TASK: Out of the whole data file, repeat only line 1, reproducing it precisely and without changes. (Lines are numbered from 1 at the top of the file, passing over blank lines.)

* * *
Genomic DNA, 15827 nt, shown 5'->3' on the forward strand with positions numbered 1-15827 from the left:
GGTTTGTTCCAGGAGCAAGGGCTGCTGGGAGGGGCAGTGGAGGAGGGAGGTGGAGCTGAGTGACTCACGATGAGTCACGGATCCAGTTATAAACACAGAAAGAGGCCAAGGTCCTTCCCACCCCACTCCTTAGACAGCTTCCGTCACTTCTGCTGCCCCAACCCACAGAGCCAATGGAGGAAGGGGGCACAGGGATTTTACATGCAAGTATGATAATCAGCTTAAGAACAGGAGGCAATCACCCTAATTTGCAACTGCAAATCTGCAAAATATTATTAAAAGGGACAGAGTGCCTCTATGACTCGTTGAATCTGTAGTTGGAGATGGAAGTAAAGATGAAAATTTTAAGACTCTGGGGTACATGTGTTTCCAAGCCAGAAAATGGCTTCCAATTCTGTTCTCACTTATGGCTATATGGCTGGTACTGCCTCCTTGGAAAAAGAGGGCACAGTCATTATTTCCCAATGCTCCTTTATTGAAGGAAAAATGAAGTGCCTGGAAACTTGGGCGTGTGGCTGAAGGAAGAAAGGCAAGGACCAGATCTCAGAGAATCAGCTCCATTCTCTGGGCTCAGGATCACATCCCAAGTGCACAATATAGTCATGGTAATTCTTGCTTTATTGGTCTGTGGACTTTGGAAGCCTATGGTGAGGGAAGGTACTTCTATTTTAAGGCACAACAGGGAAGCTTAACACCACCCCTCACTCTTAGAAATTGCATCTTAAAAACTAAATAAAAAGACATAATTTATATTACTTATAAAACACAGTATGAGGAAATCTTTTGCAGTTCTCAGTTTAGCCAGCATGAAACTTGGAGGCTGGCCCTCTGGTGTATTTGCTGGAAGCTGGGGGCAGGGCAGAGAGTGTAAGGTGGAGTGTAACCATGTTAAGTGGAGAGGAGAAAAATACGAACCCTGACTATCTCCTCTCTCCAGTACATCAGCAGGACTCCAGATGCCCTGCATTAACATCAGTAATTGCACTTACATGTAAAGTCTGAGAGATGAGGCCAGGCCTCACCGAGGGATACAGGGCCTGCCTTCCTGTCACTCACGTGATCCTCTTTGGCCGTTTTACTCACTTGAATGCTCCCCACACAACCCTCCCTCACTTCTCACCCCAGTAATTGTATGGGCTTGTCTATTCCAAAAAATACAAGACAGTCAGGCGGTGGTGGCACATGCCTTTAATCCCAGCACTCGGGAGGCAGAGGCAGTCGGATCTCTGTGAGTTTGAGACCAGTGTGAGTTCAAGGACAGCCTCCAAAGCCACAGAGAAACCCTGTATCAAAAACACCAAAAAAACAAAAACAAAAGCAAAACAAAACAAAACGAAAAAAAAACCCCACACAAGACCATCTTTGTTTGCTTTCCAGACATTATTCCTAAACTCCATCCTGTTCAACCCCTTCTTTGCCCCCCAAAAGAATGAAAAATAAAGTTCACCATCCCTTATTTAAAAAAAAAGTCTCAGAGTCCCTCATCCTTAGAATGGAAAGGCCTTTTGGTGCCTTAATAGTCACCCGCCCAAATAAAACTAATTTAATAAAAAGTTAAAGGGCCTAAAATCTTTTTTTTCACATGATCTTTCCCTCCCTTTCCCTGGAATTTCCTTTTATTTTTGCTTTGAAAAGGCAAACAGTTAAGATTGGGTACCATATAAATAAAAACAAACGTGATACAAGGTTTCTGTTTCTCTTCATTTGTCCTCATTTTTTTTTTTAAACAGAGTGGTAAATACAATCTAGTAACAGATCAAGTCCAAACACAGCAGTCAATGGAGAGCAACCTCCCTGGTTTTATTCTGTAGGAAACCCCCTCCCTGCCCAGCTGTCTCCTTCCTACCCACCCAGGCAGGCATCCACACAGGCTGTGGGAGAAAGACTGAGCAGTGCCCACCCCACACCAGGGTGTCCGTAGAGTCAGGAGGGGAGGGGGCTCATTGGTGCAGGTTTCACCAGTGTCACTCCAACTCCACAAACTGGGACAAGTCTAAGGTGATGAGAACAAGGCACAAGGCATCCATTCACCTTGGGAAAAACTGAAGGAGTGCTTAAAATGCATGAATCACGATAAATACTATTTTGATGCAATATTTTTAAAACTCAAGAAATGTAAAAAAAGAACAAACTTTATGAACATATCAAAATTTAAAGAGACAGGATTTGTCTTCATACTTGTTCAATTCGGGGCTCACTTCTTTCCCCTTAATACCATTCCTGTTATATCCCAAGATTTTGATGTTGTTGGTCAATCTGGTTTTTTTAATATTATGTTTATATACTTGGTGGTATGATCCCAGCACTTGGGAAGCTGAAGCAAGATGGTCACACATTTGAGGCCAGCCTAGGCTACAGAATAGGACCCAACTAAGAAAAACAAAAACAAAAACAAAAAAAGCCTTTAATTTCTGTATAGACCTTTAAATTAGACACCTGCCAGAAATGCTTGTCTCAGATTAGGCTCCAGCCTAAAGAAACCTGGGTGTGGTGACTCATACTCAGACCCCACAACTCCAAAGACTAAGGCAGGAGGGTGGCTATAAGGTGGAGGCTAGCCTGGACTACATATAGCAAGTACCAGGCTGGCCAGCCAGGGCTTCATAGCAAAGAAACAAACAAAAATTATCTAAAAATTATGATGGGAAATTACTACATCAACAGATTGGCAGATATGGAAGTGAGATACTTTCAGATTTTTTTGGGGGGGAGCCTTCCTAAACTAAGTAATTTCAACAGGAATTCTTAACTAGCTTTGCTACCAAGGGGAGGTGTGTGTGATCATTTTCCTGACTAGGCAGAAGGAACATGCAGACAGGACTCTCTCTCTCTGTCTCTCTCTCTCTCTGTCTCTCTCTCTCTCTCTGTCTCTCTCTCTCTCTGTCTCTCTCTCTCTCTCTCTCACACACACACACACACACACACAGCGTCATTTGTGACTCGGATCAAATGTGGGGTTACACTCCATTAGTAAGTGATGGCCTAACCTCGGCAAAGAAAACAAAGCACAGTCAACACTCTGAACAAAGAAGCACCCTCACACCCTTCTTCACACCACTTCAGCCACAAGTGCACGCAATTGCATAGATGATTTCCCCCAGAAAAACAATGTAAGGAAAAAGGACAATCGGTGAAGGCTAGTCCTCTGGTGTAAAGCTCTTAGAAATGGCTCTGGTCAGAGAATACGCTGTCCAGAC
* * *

Genomic DNA, 15827 nt, shown 5'->3' on the forward strand with positions numbered 1-15827 from the left: